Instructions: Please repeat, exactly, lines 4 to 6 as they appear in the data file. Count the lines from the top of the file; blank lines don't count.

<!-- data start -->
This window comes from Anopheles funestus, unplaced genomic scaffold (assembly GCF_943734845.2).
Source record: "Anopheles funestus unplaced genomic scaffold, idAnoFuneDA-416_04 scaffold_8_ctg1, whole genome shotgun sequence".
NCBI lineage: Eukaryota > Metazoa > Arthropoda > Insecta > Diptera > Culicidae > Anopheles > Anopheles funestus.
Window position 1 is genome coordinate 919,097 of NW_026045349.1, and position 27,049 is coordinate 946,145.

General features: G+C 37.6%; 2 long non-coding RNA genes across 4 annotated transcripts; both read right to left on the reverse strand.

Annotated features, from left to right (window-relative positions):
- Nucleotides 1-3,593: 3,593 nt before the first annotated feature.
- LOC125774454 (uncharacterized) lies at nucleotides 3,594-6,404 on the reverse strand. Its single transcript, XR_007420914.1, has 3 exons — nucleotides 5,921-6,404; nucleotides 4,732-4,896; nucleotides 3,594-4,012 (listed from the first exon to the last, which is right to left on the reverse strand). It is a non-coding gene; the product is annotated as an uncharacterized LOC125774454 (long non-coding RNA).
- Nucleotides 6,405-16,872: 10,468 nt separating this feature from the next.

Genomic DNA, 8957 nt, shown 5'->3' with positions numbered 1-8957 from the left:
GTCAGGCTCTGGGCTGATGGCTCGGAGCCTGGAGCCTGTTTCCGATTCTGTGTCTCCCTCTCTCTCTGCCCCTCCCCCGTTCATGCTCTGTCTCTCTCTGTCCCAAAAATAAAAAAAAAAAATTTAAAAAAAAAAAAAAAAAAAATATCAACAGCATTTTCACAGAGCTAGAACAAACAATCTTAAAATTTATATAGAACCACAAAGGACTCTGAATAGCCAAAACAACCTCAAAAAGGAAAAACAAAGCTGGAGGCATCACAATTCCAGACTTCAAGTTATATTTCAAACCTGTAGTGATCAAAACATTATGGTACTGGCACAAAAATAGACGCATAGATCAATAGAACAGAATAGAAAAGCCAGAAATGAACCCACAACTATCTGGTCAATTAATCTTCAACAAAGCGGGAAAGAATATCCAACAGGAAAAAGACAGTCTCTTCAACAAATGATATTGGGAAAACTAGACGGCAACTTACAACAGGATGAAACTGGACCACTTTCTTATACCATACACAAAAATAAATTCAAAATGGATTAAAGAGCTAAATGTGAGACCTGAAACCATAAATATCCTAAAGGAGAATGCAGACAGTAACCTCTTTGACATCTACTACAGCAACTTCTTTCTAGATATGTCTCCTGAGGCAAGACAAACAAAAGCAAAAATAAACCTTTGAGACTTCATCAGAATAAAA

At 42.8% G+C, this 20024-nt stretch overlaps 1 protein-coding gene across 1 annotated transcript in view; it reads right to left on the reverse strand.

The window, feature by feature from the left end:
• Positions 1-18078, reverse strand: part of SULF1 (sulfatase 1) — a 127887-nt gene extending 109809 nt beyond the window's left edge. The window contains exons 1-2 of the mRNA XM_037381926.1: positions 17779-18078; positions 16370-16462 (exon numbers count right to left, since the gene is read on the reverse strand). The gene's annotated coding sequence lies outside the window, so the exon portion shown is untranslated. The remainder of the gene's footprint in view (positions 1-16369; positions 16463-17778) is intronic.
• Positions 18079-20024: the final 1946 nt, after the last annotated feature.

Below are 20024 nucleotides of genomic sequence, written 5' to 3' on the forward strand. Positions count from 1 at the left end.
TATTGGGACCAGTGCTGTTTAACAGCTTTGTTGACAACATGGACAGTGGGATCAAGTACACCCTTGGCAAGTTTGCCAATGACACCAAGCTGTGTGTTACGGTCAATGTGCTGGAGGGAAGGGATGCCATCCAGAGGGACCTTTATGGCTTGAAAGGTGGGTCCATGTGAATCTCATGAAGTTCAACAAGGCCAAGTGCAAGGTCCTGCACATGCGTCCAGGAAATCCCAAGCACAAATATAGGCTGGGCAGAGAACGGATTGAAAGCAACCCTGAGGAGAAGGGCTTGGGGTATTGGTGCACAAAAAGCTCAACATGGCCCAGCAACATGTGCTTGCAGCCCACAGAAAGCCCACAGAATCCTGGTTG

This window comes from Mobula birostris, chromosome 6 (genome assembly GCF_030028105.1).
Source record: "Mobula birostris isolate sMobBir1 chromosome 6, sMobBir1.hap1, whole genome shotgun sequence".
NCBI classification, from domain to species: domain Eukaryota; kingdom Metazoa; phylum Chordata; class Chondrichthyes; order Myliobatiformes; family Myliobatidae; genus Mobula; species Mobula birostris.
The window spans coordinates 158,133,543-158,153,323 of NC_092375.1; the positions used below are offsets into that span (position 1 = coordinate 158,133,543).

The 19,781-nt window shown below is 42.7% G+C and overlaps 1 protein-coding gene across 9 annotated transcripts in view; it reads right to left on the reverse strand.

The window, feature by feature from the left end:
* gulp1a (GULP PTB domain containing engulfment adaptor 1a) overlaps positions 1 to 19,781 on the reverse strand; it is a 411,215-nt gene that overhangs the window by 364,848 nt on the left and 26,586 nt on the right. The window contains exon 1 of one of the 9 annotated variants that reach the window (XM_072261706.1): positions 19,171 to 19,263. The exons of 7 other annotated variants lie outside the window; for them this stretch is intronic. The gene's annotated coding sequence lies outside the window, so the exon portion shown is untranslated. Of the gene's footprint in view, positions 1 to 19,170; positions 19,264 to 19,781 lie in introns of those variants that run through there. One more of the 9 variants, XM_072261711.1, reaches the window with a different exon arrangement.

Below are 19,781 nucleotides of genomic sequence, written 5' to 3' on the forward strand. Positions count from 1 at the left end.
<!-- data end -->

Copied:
Window position 1 is genome coordinate 919,097 of NW_026045349.1, and position 27,049 is coordinate 946,145.

General features: G+C 37.6%; 2 long non-coding RNA genes across 4 annotated transcripts; both read right to left on the reverse strand.

Annotated features, from left to right (window-relative positions):